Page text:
How to Avoid a Small Business Tax Audit
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Just because tax season is over doesn't mean you don't have to think about your taxes anymore. In fact, small businesses are particularly in danger of being audited by the IRS. That's why now is a great time to make sure your tax planning strategy is solid and to know how to avoid an audit.
Steven Aldrich, CEO of Outright, an online accounting system, offers small business owners five tips on how to avoid a tax audit.
- Consider using tax software or a tax professional to complete your tax return. Using professionals or software help you to avoid red flags for audits. For example, some tax software actually provide a risk assessment showing you items that might be red flags.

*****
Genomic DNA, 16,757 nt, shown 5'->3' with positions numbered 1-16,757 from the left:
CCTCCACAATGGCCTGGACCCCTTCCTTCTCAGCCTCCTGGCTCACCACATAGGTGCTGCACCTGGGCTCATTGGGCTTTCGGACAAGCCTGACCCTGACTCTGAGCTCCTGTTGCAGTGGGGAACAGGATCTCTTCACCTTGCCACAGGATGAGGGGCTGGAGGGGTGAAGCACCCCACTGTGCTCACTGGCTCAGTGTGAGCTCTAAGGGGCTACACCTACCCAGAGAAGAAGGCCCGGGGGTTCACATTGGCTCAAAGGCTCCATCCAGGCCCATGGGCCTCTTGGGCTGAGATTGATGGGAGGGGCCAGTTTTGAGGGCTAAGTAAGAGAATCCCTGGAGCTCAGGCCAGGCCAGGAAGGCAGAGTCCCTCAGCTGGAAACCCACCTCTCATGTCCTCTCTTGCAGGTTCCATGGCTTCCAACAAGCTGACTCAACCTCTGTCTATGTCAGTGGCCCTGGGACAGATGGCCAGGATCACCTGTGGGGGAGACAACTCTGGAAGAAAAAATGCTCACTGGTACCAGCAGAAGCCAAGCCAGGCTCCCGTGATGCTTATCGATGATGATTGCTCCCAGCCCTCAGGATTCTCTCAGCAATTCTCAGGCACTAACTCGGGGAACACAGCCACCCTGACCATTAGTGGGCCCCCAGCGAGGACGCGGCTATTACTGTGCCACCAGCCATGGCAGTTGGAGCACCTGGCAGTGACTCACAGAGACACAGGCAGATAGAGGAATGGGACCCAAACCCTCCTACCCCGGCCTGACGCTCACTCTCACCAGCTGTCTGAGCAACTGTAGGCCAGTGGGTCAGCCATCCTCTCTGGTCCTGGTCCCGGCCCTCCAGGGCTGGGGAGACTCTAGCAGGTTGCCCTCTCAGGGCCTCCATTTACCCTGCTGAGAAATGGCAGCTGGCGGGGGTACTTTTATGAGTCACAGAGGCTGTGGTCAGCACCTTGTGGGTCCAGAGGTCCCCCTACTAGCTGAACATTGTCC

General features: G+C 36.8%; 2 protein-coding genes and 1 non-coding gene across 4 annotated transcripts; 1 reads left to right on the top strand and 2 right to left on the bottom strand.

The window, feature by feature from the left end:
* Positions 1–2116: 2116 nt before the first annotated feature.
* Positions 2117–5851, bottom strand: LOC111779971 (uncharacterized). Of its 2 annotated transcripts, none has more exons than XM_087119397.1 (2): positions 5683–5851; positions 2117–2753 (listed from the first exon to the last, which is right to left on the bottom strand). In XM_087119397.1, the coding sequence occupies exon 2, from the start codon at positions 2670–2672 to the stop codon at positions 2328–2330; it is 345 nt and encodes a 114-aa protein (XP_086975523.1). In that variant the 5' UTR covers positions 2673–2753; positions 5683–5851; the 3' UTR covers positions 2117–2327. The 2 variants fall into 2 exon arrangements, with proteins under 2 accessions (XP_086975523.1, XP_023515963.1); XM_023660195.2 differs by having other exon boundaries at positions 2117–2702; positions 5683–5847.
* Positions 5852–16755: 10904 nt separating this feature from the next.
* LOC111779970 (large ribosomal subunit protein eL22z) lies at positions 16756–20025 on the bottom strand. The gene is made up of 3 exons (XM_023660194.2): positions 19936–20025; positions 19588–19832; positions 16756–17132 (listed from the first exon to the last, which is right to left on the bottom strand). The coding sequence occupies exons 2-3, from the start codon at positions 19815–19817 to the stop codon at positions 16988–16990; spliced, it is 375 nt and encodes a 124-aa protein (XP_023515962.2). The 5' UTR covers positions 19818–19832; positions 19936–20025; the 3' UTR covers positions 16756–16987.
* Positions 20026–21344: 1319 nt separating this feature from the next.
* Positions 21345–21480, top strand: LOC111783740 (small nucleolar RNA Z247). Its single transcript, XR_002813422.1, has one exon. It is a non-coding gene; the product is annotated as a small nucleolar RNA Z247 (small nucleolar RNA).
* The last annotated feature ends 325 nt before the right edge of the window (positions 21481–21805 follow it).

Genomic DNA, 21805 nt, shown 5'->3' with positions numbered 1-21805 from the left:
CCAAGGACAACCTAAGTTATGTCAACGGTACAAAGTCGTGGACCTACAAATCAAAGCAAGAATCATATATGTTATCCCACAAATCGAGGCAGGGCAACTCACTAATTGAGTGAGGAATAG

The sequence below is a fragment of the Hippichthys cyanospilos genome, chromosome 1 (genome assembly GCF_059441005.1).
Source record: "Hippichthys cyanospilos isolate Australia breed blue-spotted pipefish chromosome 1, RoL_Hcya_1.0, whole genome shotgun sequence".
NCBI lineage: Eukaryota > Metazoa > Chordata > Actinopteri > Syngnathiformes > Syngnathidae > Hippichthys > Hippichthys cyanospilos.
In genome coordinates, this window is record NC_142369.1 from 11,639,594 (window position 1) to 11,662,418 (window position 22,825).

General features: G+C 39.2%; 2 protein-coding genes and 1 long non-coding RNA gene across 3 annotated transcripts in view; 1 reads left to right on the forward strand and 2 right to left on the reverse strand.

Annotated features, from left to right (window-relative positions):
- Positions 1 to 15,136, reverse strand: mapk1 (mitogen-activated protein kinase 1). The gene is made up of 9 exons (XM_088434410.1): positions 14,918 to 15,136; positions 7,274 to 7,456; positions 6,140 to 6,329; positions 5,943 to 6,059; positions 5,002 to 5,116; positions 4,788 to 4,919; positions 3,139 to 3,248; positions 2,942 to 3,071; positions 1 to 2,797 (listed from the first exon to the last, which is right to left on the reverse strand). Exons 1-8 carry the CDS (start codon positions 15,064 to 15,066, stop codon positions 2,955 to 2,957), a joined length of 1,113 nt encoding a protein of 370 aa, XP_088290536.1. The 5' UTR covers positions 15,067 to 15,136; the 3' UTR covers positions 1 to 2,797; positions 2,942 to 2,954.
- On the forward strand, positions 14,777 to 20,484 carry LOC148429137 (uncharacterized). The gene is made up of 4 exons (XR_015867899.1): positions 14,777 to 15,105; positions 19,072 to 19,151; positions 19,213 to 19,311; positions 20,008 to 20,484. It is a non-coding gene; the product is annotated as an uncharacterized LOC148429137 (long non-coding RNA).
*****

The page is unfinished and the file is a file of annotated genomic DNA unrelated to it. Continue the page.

- Keep business expenses separate from personal expenses. If you use a separate credit card for your business expenses, you can keep those expenses separate from your personal activity. The IRS is often on the lookout for personal expenses being reported as a business expense, so this will help ensure that you comply.
- Always report your full income. Many well-intentioned business owners will under report their revenues because they report the net revenues rather than the gross revenues. For example, if you receive a customer payment via PayPal, that payment will already have the PayPal fees taken out. You need to remember to report the gross income (the amount before the fee was taken out). The fee is then reported as an expense, which reduces your taxable income.
- If you are claiming unusual deductions, make sure to spell out what the deduction is for so that the IRS can verify it. Claiming a "miscellaneous" deduction can be a red flag.
- Meet the tax deadlines! Being late on your deadlines can raise red flags with the IRS because you appear unorganized. This includes meeting the quarterly estimated tax deadlines and sending out your 1099s on time.